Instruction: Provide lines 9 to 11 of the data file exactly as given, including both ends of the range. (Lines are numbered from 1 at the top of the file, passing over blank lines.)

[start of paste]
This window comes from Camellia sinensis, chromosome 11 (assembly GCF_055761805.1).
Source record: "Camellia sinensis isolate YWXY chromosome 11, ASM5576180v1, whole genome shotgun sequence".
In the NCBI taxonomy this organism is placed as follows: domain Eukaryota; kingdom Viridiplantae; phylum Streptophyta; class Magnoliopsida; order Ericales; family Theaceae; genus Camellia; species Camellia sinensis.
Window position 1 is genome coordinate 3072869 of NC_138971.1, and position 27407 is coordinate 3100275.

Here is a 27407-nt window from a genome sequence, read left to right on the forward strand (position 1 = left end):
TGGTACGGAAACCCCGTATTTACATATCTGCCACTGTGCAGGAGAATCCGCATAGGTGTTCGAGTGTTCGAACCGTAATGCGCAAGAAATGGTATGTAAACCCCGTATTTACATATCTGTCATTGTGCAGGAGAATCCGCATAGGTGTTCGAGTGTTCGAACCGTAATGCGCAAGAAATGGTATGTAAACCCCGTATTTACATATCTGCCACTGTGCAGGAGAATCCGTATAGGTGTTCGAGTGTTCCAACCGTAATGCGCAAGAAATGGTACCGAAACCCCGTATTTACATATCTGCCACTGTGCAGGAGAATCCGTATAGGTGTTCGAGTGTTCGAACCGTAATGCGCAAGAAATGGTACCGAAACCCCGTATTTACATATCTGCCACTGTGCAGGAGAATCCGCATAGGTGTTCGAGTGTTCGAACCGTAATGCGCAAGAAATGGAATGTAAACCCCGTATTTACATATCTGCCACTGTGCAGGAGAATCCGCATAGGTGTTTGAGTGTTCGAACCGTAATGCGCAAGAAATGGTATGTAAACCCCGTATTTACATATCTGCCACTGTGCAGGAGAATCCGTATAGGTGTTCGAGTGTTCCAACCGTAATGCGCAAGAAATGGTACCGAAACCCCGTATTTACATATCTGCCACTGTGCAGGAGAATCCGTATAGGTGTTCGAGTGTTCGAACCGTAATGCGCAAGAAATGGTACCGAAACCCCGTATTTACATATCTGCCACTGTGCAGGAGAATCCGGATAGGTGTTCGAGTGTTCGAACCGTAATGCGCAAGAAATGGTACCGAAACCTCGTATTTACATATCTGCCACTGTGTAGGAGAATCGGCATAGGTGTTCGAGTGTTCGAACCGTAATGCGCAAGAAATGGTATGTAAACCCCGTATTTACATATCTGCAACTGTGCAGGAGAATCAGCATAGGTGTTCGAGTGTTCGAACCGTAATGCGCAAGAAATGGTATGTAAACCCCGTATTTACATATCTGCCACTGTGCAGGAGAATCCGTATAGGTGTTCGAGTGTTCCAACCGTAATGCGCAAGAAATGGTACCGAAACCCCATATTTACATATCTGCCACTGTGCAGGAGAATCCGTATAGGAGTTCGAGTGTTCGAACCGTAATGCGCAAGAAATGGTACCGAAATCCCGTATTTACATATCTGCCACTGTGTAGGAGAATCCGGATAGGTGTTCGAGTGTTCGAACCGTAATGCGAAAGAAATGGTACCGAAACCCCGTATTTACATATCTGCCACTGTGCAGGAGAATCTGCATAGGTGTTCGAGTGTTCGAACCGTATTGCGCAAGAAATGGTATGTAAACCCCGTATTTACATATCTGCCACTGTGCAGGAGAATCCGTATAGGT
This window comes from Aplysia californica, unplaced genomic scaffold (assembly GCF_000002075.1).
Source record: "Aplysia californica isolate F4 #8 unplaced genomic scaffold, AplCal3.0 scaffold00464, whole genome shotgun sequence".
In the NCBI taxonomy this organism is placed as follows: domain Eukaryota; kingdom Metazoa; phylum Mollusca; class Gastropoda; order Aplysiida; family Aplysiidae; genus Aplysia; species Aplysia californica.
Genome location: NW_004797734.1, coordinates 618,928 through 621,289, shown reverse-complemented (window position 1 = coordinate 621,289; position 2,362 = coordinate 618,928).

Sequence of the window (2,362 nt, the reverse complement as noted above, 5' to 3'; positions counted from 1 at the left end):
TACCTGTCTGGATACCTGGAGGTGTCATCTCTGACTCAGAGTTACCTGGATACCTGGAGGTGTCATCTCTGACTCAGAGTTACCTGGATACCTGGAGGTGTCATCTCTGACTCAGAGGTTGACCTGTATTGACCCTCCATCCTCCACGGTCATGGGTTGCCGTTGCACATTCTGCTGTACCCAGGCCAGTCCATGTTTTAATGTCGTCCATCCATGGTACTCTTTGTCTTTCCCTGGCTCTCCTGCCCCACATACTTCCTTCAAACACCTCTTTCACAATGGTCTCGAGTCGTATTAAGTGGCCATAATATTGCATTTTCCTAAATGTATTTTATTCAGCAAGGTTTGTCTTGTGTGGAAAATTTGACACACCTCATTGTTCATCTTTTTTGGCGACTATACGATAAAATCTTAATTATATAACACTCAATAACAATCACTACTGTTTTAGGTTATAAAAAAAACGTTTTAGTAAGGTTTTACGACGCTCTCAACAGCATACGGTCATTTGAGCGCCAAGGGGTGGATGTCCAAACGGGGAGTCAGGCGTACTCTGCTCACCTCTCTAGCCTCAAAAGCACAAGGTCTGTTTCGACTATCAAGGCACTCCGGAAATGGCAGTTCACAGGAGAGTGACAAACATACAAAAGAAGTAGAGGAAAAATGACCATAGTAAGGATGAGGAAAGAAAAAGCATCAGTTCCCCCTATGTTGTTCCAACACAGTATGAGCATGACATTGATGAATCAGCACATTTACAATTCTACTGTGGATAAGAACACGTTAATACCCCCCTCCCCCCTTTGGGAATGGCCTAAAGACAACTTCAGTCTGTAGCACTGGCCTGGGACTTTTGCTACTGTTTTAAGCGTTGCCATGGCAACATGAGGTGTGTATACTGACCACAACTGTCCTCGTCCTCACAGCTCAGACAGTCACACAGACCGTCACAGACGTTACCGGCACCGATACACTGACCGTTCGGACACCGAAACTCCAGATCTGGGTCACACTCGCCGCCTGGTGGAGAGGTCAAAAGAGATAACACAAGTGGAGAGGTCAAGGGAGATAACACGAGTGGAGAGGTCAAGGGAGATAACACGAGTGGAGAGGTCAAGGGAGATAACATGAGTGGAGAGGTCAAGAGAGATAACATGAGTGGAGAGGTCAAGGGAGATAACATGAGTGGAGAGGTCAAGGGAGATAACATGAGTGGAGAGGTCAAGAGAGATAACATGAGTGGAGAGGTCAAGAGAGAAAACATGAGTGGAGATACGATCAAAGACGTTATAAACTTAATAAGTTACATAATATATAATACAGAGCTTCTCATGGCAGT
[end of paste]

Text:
In the NCBI taxonomy this organism is placed as follows: domain Eukaryota; kingdom Metazoa; phylum Mollusca; class Gastropoda; order Aplysiida; family Aplysiidae; genus Aplysia; species Aplysia californica.
Genome location: NW_004797734.1, coordinates 618,928 through 621,289, shown reverse-complemented (window position 1 = coordinate 621,289; position 2,362 = coordinate 618,928).

Sequence of the window (2,362 nt, the reverse complement as noted above, 5' to 3'; positions counted from 1 at the left end):